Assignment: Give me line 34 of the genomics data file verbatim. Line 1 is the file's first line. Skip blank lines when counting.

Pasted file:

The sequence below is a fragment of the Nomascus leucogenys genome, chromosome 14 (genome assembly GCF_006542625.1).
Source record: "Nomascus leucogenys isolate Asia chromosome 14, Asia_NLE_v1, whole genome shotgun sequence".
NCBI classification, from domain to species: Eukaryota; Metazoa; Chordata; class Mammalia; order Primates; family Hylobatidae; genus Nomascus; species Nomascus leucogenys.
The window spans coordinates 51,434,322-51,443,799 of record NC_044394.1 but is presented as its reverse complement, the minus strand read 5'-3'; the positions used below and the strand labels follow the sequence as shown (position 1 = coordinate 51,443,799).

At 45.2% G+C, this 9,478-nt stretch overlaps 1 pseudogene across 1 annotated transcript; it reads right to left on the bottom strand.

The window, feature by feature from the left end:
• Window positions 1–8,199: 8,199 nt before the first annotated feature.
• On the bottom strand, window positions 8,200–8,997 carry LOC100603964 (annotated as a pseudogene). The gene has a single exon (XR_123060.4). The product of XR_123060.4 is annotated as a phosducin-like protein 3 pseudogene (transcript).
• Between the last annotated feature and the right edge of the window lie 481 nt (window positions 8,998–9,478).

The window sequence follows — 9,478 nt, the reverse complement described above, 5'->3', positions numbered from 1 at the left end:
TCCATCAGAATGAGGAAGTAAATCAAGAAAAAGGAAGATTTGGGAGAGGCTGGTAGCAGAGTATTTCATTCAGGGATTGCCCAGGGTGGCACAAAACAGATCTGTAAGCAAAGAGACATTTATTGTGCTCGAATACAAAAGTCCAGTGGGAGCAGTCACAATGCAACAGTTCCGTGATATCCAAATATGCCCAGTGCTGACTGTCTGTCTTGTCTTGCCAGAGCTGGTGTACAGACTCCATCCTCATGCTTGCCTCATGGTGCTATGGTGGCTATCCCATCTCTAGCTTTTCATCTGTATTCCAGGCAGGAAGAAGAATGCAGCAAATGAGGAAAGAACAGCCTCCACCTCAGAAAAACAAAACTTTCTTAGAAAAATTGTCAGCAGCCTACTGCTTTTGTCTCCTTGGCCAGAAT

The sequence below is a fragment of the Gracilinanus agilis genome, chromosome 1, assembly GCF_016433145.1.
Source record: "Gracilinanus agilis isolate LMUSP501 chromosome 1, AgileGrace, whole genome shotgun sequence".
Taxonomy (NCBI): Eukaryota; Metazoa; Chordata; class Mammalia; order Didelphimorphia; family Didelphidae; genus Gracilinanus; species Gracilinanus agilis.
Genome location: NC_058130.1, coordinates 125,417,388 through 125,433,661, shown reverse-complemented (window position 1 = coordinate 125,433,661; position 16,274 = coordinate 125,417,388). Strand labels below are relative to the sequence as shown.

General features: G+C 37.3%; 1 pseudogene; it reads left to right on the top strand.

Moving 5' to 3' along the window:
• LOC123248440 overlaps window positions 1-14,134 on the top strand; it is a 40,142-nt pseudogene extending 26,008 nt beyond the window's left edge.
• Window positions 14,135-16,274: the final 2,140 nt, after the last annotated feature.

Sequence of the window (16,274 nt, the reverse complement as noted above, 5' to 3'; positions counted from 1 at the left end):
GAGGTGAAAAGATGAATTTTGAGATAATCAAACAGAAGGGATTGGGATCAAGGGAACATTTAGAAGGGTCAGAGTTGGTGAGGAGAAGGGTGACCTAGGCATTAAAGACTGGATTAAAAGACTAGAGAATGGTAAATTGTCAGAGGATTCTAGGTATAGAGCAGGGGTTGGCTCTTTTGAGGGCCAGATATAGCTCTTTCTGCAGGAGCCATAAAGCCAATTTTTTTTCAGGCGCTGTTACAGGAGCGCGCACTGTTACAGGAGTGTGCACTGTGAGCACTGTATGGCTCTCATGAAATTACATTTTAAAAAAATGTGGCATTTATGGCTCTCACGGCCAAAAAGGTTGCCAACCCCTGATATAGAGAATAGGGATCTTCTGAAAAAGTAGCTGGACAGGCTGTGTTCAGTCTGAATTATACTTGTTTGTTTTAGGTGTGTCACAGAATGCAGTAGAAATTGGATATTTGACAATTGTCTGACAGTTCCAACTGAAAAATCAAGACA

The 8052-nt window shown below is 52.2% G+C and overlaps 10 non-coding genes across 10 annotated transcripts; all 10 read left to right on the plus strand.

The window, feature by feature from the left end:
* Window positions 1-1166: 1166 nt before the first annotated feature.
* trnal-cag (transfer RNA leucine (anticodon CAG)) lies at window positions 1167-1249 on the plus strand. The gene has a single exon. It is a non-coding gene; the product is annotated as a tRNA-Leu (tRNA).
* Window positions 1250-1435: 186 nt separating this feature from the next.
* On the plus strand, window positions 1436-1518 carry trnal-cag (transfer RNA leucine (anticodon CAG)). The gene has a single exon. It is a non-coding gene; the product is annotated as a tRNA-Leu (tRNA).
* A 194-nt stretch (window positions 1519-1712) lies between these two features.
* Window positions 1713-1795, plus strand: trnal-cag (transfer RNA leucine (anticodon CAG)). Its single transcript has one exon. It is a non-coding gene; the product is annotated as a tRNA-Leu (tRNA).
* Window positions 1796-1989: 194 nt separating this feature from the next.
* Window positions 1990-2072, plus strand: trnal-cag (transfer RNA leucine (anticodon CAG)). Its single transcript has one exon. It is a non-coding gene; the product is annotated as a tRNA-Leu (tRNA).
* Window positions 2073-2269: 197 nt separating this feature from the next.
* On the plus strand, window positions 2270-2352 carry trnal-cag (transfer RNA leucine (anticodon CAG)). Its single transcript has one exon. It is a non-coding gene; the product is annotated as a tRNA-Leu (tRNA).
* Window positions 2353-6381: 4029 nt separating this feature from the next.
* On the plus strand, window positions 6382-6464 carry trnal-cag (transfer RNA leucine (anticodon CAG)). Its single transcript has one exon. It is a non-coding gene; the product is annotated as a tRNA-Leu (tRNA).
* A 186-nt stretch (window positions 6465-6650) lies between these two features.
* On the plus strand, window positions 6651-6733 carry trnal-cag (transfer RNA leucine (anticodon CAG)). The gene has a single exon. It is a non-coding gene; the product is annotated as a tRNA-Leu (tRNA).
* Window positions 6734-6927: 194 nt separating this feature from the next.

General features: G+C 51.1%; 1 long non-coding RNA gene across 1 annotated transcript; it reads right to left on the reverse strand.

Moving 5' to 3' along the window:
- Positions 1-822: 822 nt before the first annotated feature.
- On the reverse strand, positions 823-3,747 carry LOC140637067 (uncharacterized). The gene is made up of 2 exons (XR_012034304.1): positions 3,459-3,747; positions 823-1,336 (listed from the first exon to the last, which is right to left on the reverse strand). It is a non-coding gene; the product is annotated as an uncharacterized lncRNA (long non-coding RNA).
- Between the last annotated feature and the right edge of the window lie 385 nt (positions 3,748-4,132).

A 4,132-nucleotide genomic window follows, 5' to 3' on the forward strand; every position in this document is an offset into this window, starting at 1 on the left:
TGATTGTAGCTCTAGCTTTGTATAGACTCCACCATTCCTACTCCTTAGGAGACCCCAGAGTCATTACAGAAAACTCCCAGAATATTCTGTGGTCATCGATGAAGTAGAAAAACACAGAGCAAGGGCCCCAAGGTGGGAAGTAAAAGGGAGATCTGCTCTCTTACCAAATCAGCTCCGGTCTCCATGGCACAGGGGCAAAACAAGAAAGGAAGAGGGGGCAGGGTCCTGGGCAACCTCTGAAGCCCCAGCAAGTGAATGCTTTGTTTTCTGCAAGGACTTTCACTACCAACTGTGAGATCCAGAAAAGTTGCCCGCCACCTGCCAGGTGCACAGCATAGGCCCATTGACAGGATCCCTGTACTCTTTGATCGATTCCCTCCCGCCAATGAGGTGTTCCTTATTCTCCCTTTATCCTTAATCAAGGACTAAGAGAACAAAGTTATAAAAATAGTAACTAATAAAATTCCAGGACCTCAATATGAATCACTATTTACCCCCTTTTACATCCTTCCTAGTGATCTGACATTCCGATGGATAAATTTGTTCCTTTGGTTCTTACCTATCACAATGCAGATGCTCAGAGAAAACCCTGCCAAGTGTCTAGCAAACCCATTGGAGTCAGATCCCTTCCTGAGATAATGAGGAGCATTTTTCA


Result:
* Window positions 2353-6381: 4029 nt separating this feature from the next.